Judge grants more time to woman in Bob Hope TSA dispute
Nadine Kay Hays stands in front of the Burbank County Court house in 2008. A federal judge granted her an extension to file a complaint against the TSA at Bob Hope Airport. (Times Community News / September 25, 2012)
Nadine Hays of Camarillo has filed three motions — all of which have been opposed by her defendants — for more time to work on a second amended complaint against the Transportation Security Administration, Burbank Airport Police Department and the city of Burbank. She alleged in the first complaint, which was dismissed in May, that she was arrested in the 2009 incident based on a falsified police report and altered evidence.
On Friday, U.S. District Court Judge Patrick Walsh granted Hays an extension until Oct. 10, but said he was “not inclined to grant any further continuances,” according to court records.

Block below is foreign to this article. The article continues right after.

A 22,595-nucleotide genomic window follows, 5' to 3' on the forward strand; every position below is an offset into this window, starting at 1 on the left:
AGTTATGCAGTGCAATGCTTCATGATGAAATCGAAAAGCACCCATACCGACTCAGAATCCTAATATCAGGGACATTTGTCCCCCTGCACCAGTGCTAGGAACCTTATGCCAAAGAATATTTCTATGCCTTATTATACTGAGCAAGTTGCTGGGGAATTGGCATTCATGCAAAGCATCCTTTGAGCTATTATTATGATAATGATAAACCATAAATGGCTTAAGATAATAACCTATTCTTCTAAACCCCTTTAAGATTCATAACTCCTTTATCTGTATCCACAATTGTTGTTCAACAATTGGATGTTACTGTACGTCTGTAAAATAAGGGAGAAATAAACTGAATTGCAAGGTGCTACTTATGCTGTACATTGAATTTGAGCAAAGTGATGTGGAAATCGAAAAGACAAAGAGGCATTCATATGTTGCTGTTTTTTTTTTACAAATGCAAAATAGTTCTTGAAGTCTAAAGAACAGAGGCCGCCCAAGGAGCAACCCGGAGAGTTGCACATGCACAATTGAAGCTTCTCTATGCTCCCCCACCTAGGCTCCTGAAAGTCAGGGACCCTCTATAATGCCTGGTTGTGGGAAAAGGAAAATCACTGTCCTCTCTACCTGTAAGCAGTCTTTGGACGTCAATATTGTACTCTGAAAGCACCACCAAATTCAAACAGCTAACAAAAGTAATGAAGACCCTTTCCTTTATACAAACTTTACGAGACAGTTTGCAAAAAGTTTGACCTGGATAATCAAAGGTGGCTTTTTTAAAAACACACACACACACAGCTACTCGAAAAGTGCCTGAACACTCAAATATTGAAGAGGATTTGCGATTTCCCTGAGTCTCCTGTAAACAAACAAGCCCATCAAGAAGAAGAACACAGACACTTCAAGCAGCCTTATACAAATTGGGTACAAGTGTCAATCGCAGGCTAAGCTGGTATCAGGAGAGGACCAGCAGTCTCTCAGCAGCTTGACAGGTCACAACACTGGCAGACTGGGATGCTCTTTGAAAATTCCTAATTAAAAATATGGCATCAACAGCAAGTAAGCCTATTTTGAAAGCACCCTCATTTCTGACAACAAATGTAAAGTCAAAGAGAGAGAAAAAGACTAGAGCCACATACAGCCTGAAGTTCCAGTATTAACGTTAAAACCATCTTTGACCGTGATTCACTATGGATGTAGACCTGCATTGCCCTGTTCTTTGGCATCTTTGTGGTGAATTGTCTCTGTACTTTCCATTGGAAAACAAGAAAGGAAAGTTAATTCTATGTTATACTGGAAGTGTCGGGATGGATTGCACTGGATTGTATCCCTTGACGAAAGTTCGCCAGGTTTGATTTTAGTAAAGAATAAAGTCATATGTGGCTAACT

Hays said she has been under “extreme pressures,” especially because she suffers from post-traumatic stress disorder, and has struggled to write a complaint clearly, according to court documents.
Hays stated “she would like to try a new way of thinking … to do an outline to see if it will help her organize her thoughts better.”
Attorneys representing the TSA urged Walsh to dismiss the case “because [Hays] has failed to follow multiple orders issued by this court even after being expressly warned that noncompliance could lead to dismissal,” according to court records.
In July, Walsh notified Hays that all she needed to do was provide a factual account with details of what happened and who was responsible.
Walsh said Hays' “kitchen sink” approach to name dozens of defendants and include claims that have already been dismissed doesn't comply with court rules and “will be dismissed as such.”
Hays was charged with misdemeanor battery after she allegedly made a fist and struck the TSA agent's hand as they tried to take an ice chest from her during a security check at Terminal B.
She has said the ice chest contained her mother's applesauce, cheese and milk, which were needed because of her medical condition. Hays has denied striking the agent.
A Los Angeles County Superior Court judge dismissed the criminal charge against Hays in October 2010 after she reported six months of good behavior.